by Dr Reo Miyoshi
Meditation is a practice of the mind and body that has been used in cultures all over the world from the ancient times all the way through to the current day. Let us go over why it may be beneficial for you.
What is meditation good for?
There are numerous health benefits associated with meditation. These include stress reduction, decreased anxiety, decreased depression, reduction in pain (both physical and psychological), improved memory and increased efficiency. There are also physiological benefits as reduced blood pressure, cortisol (stress hormone) and increased melatonin (sleep hormone).
With aging, the brain cortical thickness (gray matter; the area of the brain that contains neuron/nerve cells important in controlling our body movement, memory and emotions) decreases, whereas meditation experience is associated with an increase in gray matter in the brain (Sharma, 2015).
Can meditation beginners get an effect?
For those who have not experienced meditation before, a recent study conducted into the topic of whether there are effects of meditation on those that have never meditated before resulted with meditation novice (beginner) participants showing benefits of meditation after being exposed to the routine (Hedy Kober, 2019).
But, just the same as exercise, meditation will work best with more benefits when done regularly. It is best to find a meditation routine that works for you and make it a habit to make the biggest changes.
A simple meditation routine as an example
- Find yourself a quiet spot so that you don’t get easily distracted.
- Get settled into a comfortable position, such as sitting on a chair or lying on the floor.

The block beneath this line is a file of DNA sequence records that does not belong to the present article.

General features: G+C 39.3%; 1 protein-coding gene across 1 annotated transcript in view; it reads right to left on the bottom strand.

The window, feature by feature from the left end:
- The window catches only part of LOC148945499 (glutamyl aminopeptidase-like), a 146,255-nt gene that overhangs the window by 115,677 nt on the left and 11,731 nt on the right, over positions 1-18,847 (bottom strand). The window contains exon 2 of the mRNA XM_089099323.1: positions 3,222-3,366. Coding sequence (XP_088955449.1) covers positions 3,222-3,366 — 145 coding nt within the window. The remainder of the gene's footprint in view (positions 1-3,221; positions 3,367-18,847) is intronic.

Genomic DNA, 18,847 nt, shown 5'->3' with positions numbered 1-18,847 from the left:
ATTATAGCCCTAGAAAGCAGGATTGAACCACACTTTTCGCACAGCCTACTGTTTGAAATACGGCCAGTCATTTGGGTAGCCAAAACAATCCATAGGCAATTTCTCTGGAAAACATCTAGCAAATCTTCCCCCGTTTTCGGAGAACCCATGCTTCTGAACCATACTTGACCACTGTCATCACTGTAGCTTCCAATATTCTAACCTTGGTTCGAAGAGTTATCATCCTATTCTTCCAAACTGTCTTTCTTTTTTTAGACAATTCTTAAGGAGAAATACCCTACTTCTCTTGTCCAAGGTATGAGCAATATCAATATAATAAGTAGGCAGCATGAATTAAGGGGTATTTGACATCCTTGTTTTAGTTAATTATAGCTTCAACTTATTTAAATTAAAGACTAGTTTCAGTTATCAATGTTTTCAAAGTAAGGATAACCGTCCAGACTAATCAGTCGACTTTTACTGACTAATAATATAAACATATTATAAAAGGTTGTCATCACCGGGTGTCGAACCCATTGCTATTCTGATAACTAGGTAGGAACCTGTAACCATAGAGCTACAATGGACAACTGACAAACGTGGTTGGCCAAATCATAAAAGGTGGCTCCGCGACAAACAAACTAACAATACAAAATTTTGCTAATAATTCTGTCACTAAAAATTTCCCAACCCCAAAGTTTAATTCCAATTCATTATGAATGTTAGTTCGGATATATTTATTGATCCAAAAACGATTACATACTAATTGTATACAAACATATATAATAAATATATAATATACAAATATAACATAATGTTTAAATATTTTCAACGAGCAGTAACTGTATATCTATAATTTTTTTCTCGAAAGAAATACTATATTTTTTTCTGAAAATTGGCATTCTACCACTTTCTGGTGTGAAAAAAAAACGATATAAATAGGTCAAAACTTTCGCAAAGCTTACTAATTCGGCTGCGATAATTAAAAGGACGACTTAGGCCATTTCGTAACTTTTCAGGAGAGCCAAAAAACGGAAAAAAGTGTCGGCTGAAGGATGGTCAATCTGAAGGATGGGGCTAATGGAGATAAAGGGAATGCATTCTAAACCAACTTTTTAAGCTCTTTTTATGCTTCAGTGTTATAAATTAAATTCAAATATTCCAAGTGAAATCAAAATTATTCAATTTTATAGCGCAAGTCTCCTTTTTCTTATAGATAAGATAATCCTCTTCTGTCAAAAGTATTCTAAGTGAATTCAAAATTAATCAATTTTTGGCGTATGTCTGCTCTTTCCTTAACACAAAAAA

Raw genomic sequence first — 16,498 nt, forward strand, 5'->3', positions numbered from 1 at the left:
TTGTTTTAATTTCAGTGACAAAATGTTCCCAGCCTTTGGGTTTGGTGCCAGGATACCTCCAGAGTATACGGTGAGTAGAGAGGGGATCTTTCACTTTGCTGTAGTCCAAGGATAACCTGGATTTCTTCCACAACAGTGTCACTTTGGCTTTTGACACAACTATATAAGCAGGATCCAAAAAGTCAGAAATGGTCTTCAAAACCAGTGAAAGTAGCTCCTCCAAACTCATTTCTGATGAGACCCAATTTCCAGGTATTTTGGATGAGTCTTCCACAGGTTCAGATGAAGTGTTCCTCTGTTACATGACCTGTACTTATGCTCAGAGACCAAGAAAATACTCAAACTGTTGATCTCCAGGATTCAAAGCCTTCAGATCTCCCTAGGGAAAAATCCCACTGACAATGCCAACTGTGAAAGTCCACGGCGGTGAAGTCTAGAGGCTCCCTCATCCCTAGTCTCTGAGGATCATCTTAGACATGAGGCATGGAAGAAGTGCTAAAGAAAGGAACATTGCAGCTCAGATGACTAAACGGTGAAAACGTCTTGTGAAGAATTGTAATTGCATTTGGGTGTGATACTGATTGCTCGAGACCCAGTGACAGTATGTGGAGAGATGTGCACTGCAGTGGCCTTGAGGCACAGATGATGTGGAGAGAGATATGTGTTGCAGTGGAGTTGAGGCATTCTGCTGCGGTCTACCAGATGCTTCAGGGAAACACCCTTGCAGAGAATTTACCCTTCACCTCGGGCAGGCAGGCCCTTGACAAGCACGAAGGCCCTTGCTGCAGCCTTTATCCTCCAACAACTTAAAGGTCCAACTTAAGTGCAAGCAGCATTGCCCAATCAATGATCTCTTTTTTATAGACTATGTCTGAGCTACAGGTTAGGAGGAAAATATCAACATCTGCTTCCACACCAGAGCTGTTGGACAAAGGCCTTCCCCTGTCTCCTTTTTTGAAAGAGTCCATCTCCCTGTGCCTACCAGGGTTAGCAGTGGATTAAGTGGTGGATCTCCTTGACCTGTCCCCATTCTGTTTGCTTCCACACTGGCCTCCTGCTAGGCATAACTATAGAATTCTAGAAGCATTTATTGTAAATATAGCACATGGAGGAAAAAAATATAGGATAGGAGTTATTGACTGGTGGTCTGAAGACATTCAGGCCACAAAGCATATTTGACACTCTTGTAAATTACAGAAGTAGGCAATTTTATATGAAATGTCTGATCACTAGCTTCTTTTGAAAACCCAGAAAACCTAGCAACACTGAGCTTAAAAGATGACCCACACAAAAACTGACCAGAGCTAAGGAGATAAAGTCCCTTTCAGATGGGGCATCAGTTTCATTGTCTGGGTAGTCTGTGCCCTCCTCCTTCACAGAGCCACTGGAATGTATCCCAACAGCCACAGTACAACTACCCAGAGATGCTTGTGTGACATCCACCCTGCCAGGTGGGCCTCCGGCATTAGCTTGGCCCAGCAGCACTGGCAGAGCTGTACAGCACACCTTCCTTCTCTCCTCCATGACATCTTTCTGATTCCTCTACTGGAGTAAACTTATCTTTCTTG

- Set the timer to the time of your choice and close your eyes.
- Focus your attention on one thing, such as your breathing, the sounds around you or a specific object. (meditation, n.d.)
This is a very simple form of meditating but the general principle behind the many types that exist are similar. Some may work better than others for you so if you have found one that works for you, try and stick to that routine.
The bottom line
There are various styles in the arts of meditation, each with its strengths and benefits. You can search and try different styles on your own or alternatively there are options such as apps, podcasts, courses and groups that are widely available. But in summary meditation is something you can do anytime and anywhere that can have the potential to give you numerous health benefits and improve your overall quality of life.
Hedy Kober, J. B. (2019). Let it be: mindful acceptance down-regulates pain and negative emotion.
Social Cognitive and Affective Neuroscience, Volume 14, Issue 11, 1147–1158.
meditation. (n.d.). From https://www.healthdirect.gov.au: https://www.healthdirect.gov.au/meditation
Sharma, H. (2015). “Meditation: Process and effects.”. Ayu vol. 36,3 , 233-7.